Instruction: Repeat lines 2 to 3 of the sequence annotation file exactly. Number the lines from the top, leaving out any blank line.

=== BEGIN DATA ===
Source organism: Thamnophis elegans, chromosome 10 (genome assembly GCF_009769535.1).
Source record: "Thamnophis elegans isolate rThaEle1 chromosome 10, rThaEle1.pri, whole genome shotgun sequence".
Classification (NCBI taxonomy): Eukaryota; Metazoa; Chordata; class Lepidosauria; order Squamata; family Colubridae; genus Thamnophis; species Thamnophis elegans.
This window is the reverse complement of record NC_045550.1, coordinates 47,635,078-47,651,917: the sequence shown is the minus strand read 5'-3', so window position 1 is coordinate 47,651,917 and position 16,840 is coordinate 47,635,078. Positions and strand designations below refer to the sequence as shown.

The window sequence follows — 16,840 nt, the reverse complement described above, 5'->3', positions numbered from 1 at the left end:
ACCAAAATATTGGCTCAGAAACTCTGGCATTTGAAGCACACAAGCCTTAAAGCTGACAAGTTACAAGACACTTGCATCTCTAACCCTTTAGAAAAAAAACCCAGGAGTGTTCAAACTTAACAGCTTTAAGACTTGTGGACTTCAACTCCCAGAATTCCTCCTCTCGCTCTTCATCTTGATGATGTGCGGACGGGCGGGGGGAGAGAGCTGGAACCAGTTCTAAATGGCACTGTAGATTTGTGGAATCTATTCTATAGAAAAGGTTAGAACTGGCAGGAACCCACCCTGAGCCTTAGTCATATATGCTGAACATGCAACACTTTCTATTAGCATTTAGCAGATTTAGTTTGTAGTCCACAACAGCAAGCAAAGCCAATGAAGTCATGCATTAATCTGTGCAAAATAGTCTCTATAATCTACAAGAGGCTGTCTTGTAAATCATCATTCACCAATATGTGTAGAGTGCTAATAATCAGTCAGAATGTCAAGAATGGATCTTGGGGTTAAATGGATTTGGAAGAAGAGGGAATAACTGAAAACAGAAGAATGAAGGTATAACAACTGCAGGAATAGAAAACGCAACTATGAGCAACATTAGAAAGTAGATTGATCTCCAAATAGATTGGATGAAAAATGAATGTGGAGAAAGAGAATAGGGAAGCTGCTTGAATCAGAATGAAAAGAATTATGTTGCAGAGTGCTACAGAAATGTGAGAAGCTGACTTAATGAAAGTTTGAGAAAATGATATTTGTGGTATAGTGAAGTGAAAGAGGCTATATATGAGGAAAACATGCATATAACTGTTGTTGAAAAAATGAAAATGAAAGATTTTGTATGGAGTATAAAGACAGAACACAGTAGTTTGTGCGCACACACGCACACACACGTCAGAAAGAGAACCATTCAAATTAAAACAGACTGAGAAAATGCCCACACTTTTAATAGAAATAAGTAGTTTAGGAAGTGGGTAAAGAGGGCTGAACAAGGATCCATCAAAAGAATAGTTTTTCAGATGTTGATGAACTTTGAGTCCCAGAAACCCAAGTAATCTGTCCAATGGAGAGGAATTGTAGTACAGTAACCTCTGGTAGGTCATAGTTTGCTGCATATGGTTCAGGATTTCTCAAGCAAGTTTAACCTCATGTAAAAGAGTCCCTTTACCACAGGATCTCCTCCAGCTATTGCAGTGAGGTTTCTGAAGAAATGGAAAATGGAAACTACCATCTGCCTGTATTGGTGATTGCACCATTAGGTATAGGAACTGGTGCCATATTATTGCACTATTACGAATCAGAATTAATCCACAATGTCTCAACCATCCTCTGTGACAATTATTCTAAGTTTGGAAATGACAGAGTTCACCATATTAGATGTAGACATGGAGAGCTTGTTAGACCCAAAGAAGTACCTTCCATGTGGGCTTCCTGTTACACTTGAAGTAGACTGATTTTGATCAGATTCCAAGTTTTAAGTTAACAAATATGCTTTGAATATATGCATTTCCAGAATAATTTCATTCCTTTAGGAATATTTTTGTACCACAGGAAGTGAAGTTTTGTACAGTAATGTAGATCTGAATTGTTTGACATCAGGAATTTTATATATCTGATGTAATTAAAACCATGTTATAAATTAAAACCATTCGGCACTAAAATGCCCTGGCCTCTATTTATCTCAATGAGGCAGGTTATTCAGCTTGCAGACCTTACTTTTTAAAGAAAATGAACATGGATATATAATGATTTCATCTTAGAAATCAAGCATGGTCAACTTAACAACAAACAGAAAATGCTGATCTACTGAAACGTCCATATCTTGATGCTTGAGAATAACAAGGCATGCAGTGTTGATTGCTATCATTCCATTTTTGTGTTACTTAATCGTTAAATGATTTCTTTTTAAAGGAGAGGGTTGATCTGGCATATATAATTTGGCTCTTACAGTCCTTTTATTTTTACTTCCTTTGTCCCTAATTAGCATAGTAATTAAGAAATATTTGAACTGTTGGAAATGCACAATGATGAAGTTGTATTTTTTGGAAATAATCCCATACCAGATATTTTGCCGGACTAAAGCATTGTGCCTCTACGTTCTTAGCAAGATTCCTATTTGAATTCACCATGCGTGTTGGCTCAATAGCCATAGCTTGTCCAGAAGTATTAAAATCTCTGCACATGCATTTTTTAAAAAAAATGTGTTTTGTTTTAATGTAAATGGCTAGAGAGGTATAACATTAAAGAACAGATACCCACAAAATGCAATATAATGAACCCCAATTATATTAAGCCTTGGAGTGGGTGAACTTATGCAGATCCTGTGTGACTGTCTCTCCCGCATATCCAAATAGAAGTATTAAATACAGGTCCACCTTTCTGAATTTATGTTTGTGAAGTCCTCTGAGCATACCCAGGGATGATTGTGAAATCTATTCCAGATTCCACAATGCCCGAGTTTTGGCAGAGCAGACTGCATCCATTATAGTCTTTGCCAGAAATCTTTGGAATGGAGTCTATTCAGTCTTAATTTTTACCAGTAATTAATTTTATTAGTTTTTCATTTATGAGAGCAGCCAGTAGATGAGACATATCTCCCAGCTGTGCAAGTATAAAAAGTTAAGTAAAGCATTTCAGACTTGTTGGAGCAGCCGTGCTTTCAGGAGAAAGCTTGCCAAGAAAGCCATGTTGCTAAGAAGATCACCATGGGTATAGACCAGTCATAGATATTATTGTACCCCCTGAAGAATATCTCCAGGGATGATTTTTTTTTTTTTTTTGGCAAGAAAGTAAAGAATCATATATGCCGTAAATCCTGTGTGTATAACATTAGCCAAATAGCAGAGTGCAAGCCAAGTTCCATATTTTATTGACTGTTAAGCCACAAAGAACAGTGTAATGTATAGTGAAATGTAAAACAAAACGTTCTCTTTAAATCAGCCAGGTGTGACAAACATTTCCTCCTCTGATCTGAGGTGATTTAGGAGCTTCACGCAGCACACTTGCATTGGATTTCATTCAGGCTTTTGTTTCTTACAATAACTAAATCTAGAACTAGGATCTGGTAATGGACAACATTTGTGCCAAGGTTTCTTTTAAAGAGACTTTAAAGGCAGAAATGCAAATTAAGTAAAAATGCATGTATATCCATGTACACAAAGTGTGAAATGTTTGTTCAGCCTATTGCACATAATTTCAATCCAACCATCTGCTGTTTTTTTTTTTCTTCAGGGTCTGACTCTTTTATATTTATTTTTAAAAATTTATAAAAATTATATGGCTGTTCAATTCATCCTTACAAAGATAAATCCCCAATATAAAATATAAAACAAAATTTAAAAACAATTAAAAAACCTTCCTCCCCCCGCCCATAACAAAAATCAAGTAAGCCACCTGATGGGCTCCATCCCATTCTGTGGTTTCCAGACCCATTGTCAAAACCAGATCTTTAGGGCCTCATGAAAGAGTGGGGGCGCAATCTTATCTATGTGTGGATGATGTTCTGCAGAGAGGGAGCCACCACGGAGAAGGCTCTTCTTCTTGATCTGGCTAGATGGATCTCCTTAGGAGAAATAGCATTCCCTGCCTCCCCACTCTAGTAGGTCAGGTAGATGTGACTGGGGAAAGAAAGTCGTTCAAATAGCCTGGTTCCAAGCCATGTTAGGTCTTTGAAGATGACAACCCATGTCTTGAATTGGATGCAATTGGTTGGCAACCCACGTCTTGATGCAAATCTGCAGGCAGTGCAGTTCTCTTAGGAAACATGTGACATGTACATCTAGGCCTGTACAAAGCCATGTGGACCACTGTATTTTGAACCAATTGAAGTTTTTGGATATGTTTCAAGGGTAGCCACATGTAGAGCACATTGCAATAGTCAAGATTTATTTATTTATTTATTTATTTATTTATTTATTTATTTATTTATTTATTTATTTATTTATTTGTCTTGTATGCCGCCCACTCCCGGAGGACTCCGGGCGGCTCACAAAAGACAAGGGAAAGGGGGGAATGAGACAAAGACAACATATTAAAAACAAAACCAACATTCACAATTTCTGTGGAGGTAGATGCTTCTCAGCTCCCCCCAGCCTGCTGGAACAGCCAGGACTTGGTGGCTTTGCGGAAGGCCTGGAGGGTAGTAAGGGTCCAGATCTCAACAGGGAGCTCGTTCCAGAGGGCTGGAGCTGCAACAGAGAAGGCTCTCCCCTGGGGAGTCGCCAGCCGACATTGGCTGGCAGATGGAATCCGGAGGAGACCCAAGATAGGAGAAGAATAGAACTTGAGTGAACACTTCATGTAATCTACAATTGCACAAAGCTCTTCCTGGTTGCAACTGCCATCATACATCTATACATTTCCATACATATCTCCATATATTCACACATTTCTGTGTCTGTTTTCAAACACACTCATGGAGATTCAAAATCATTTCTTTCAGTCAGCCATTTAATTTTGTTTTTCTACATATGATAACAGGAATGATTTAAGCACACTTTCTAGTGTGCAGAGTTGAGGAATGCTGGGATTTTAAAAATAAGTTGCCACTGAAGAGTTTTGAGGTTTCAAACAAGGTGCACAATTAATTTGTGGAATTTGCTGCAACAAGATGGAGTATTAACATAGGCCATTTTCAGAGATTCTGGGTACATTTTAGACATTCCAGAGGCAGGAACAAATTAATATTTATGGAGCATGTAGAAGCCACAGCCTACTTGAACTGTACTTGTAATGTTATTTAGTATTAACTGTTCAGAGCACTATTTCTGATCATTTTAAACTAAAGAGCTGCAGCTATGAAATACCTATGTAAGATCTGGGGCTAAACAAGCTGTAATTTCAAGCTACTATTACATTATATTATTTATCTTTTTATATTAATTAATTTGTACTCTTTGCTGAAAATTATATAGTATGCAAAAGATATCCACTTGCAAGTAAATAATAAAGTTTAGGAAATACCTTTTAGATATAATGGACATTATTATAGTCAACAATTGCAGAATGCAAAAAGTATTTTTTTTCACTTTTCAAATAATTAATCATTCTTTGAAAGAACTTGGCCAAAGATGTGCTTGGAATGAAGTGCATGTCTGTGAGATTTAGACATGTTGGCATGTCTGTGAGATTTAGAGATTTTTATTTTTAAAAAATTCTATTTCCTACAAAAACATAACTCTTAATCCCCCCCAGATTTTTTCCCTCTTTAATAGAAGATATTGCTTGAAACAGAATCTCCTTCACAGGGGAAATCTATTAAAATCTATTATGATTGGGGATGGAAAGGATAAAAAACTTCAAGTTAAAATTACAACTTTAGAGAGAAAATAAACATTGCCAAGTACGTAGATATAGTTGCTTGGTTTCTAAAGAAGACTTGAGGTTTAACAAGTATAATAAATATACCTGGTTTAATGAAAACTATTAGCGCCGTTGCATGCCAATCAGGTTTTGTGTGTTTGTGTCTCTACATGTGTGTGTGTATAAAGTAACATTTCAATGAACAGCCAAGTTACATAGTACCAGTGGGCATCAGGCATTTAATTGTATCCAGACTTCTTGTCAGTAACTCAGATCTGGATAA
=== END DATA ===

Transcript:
Source record: "Thamnophis elegans isolate rThaEle1 chromosome 10, rThaEle1.pri, whole genome shotgun sequence".
Classification (NCBI taxonomy): Eukaryota; Metazoa; Chordata; class Lepidosauria; order Squamata; family Colubridae; genus Thamnophis; species Thamnophis elegans.